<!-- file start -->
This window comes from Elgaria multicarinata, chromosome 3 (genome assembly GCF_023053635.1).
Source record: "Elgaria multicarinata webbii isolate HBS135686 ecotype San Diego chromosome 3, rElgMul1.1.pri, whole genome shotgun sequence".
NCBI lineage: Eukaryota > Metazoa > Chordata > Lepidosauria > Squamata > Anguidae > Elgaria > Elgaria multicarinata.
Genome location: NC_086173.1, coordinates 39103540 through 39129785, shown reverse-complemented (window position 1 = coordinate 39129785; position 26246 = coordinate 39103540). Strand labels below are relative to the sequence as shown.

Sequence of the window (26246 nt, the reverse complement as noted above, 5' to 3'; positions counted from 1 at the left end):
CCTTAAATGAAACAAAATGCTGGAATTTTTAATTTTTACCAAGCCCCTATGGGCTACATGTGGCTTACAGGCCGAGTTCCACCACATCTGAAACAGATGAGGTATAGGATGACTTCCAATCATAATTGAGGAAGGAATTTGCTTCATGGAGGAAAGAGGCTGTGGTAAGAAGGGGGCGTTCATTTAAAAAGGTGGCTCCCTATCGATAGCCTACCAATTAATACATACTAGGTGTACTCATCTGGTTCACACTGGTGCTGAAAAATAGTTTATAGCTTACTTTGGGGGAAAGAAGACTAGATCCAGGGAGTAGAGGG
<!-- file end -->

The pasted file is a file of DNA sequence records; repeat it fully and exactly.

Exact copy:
This window comes from Elgaria multicarinata, chromosome 3 (genome assembly GCF_023053635.1).
Source record: "Elgaria multicarinata webbii isolate HBS135686 ecotype San Diego chromosome 3, rElgMul1.1.pri, whole genome shotgun sequence".
NCBI lineage: Eukaryota > Metazoa > Chordata > Lepidosauria > Squamata > Anguidae > Elgaria > Elgaria multicarinata.
Genome location: NC_086173.1, coordinates 39103540 through 39129785, shown reverse-complemented (window position 1 = coordinate 39129785; position 26246 = coordinate 39103540). Strand labels below are relative to the sequence as shown.

Sequence of the window (26246 nt, the reverse complement as noted above, 5' to 3'; positions counted from 1 at the left end):
CCTTAAATGAAACAAAATGCTGGAATTTTTAATTTTTACCAAGCCCCTATGGGCTACATGTGGCTTACAGGCCGAGTTCCACCACATCTGAAACAGATGAGGTATAGGATGACTTCCAATCATAATTGAGGAAGGAATTTGCTTCATGGAGGAAAGAGGCTGTGGTAAGAAGGGGGCGTTCATTTAAAAAGGTGGCTCCCTATCGATAGCCTACCAATTAATACATACTAGGTGTACTCATCTGGTTCACACTGGTGCTGAAAAATAGTTTATAGCTTACTTTGGGGGAAAGAAGACTAGATCCAGGGAGTAGAGGG